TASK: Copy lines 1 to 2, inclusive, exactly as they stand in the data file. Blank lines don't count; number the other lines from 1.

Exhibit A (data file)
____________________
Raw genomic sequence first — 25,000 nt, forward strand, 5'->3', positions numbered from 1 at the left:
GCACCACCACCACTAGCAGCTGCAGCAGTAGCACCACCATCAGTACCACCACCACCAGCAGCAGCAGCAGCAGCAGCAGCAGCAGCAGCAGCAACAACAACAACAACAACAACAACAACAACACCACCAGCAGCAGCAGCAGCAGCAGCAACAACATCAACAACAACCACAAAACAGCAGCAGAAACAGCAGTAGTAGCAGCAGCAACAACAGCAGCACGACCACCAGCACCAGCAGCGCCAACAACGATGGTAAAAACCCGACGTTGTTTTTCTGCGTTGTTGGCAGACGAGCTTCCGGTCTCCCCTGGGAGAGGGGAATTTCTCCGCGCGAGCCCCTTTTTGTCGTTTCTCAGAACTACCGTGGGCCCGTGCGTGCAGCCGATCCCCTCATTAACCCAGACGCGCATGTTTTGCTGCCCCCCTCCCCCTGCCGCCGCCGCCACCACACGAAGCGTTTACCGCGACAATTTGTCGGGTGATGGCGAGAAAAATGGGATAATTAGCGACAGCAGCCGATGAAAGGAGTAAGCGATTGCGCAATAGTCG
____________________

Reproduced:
Raw genomic sequence first — 25,000 nt, forward strand, 5'->3', positions numbered from 1 at the left:
GCACCACCACCACTAGCAGCTGCAGCAGTAGCACCACCATCAGTACCACCACCACCAGCAGCAGCAGCAGCAGCAGCAGCAGCAGCAGCAGCAACAACAACAACAACAACAACAACAACAACACCACCAGCAGCAGCAGCAGCAGCAGCAACAACATCAACAACAACCACAAAACAGCAGCAGAAACAGCAGTAGTAGCAGCAGCAACAACAGCAGCACGACCACCAGCACCAGCAGCGCCAACAACGATGGTAAAAACCCGACGTTGTTTTTCTGCGTTGTTGGCAGACGAGCTTCCGGTCTCCCCTGGGAGAGGGGAATTTCTCCGCGCGAGCCCCTTTTTGTCGTTTCTCAGAACTACCGTGGGCCCGTGCGTGCAGCCGATCCCCTCATTAACCCAGACGCGCATGTTTTGCTGCCCCCCTCCCCCTGCCGCCGCCGCCACCACACGAAGCGTTTACCGCGACAATTTGTCGGGTGATGGCGAGAAAAATGGGATAATTAGCGACAGCAGCCGATGAAAGGAGTAAGCGATTGCGCAATAGTCG